En EspaŅol

Q. Who is Mr. Smarty Plants?

A: There are those who suspect Wildflower Center volunteers are the culpable and capable culprits. Yet, others think staff members play some, albeit small, role. You can torture us with your plant questions, but we will never reveal the Green Guru's secret identity.

Help us grow by giving to the Plant Database Fund or by becoming a member

Did you know you can access the Native Plant Information Network with your web-enabled smartphone?

Share

Ask Mr. Smarty Plants

Ask Mr. Smarty Plants is a free service provided by the staff and volunteers at the Lady Bird Johnson Wildflower Center.

Search Smarty Plants
    
 
See a list of all Smarty Plants questions
Can't find the answer in our existing FAQs, submit a question to Mr. Smarty Plants.
Need help with plant identification, visit the plant identification page.
 
rate this answer
Not Yet Rated

Monday - September 21, 2009

From: Quincy, IL
Region: Midwest
Topic: Propagation
Title: Nutlet on rudbekia plants from Quincy IL
Answered by: Barbara Medford

QUESTION:

On rudbeckia plants, what is a nutlet?

ANSWER:

There are 15 species of the genus Rudbeckia native to North America and 8 native to Illinois. We have chosen Rudbeckia hirta (blackeyed Susan) as our example. We don't know where you heard the term "nutlet" in connection with a rudbeckia; about all we can tell you is that ordinarily a "nutlet" is the seed for a particular plant; it may be a stone in a peach or cherry or an actual acorn, from an oak. From the USDA Plant Profile on this plant, there is one picture of the seeds. If that isn't what you would consider the nutlet of a rudbeckia, then we are at a loss.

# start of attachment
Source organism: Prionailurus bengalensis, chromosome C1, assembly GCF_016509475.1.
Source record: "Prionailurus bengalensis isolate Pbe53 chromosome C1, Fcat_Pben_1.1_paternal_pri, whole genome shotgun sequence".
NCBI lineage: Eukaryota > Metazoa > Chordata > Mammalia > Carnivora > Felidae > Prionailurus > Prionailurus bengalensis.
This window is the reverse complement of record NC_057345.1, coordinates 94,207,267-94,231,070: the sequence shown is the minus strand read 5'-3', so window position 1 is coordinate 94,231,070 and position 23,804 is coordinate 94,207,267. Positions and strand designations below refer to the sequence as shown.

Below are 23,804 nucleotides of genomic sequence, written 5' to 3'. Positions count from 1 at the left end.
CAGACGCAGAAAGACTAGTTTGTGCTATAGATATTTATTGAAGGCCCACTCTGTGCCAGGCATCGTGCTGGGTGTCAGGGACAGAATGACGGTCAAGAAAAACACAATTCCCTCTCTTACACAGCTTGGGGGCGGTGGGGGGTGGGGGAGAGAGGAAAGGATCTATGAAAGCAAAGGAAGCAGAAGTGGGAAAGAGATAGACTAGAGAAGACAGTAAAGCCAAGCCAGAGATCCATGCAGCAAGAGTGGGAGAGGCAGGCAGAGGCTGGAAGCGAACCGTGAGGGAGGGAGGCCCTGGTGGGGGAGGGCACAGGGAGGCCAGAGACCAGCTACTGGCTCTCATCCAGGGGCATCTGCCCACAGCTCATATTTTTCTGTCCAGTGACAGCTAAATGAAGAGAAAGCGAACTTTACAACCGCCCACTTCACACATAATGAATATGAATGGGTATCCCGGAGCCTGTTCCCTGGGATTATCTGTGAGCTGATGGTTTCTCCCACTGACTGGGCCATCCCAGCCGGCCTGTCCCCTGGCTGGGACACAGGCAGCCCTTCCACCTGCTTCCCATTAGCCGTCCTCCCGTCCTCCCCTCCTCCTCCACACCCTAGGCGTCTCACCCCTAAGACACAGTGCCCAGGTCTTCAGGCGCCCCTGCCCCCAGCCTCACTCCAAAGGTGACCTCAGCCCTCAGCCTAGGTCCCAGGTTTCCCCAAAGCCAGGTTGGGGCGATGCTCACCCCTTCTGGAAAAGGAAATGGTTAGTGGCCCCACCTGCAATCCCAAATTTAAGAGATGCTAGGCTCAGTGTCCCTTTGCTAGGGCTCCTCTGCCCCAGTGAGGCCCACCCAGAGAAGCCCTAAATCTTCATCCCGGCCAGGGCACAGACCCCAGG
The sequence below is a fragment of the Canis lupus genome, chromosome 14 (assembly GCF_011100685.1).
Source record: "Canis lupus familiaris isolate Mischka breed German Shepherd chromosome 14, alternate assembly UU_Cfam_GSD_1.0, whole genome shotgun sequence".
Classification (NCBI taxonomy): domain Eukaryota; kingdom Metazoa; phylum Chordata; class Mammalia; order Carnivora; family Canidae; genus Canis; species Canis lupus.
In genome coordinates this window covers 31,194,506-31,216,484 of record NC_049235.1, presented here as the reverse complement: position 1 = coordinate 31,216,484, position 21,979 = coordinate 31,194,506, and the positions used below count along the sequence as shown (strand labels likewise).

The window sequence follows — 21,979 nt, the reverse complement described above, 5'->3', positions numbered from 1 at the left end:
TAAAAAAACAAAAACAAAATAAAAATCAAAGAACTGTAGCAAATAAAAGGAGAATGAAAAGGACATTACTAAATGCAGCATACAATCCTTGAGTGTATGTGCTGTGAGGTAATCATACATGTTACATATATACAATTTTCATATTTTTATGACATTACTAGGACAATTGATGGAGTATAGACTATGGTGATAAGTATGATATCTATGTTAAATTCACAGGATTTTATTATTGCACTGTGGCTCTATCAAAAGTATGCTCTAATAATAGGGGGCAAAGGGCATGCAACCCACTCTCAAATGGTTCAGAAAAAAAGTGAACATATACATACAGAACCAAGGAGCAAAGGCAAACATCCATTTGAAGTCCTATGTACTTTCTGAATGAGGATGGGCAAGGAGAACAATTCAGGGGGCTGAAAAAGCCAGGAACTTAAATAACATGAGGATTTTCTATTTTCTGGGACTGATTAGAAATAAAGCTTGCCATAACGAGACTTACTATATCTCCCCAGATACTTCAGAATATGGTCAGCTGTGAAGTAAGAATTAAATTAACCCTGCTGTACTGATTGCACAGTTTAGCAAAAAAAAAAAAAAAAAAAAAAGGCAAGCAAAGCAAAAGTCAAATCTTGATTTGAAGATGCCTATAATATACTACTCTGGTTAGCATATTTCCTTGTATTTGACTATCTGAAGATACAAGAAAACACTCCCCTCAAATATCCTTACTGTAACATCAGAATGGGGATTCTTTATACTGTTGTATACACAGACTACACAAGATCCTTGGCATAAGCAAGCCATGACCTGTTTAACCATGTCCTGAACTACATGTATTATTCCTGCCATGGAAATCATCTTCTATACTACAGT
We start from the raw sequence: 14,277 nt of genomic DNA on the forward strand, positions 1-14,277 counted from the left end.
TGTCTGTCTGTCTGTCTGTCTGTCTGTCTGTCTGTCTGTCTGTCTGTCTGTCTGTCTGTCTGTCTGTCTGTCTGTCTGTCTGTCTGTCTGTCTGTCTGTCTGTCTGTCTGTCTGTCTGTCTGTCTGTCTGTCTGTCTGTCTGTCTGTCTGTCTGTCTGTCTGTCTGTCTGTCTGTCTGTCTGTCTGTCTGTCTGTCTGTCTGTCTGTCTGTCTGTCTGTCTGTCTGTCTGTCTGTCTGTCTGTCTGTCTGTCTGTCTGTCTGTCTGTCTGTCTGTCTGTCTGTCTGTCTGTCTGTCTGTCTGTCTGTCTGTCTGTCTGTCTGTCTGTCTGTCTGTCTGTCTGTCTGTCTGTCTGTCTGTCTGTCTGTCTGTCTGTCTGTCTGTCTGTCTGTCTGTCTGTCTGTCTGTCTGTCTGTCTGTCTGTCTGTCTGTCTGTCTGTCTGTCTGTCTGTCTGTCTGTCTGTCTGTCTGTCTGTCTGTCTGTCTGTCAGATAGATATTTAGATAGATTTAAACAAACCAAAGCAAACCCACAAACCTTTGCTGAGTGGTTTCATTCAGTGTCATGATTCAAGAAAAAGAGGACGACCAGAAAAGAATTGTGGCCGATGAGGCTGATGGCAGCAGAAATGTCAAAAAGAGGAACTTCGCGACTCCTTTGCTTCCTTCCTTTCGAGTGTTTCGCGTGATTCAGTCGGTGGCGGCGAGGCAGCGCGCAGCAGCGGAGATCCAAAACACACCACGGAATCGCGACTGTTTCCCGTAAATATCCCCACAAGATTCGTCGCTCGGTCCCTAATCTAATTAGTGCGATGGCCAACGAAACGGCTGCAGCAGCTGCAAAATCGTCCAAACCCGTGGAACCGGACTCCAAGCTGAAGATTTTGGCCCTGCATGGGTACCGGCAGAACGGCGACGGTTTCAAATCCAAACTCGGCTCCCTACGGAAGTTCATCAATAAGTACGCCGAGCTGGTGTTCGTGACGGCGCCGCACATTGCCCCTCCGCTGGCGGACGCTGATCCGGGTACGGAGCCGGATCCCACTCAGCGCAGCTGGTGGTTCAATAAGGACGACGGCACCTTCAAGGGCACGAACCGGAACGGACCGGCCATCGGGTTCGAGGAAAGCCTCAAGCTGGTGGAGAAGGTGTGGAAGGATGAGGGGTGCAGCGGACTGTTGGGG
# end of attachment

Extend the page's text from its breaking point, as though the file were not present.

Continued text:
From our Native Plant Image Gallery:


Rudbeckia hirta

Rudbeckia hirta

Rudbeckia hirta

 

 

More Propagation Questions

Invasive native blackeyed susans from Warren OH
August 07, 2013 - In our demo garden we master gardeners in NE Ohio have been unable to get rid of black-eyed susans which have, like the other person, prevented or "killed" the other perennial plants. They are spre...
view the full question and answer

Research on Atriplex confertifolia in Austin
January 21, 2010 - I have heard a lot about Atriplex confertifolia (Shadscale). Has the Center done any research/trial growing of this plant for possible adaptability to Hill Country (west Austin) area? If this is a ca...
view the full question and answer

Failure of hybridized red hollies to grow
April 17, 2008 - I have 2 red hollies planted in my yard about 20' apart, 3 years now. They won't grow. Do I need to have a male with them?
view the full question and answer

Deadheading Asclepias tuberosa in Fishers IN
August 19, 2009 - My Asclepias tuberosa plants are flowering well in their second year and also have formed many seed pods. Since I don't need the seeds, will they bloom more if I remove them or is it unnecessary?
view the full question and answer

Flowering plant for gravesite in Weatherford TX
June 23, 2013 - I want to plant flowering plant of some kind at parent's grave site in Weatherford, TX. The family cemetery is on a limestone hill with no irrigation or ability to water other than nature. Would on...
view the full question and answer

Smarty Plants's Facebook profile Support the Wildflower Center by Donating Online or Becoming a Member today.

Mr. Smarty Plants wants you to be his Facebook friend. Click the Facebook icon to add yourself to Mr. Smarty Plants list of friends.
E-NEWSLETTER | BECOME A MEMBER | DONATE NOW | MEDIA | SITEMAP
© 2014 Lady Bird Johnson Wildflower Center